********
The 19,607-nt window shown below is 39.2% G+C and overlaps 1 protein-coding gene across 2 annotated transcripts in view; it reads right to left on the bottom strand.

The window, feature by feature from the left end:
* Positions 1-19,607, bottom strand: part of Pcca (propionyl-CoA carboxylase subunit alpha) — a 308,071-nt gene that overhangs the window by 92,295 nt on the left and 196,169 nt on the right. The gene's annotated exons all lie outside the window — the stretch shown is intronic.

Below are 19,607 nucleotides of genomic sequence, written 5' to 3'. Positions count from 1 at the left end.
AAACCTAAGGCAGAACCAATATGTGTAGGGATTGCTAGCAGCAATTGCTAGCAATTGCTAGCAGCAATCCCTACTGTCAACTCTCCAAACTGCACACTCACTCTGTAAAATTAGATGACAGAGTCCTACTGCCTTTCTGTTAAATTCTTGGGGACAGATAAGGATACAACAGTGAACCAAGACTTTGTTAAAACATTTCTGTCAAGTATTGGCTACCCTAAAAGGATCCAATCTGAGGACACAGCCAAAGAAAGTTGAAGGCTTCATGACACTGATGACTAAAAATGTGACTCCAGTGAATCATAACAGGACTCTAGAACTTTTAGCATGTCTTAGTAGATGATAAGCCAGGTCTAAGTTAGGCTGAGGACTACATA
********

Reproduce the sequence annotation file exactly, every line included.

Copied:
The 19,607-nt window shown below is 39.2% G+C and overlaps 1 protein-coding gene across 2 annotated transcripts in view; it reads right to left on the bottom strand.

The window, feature by feature from the left end:
* Positions 1-19,607, bottom strand: part of Pcca (propionyl-CoA carboxylase subunit alpha) — a 308,071-nt gene that overhangs the window by 92,295 nt on the left and 196,169 nt on the right. The gene's annotated exons all lie outside the window — the stretch shown is intronic.

Below are 19,607 nucleotides of genomic sequence, written 5' to 3'. Positions count from 1 at the left end.
AAACCTAAGGCAGAACCAATATGTGTAGGGATTGCTAGCAGCAATTGCTAGCAATTGCTAGCAGCAATCCCTACTGTCAACTCTCCAAACTGCACACTCACTCTGTAAAATTAGATGACAGAGTCCTACTGCCTTTCTGTTAAATTCTTGGGGACAGATAAGGATACAACAGTGAACCAAGACTTTGTTAAAACATTTCTGTCAAGTATTGGCTACCCTAAAAGGATCCAATCTGAGGACACAGCCAAAGAAAGTTGAAGGCTTCATGACACTGATGACTAAAAATGTGACTCCAGTGAATCATAACAGGACTCTAGAACTTTTAGCATGTCTTAGTAGATGATAAGCCAGGTCTAAGTTAGGCTGAGGACTACATA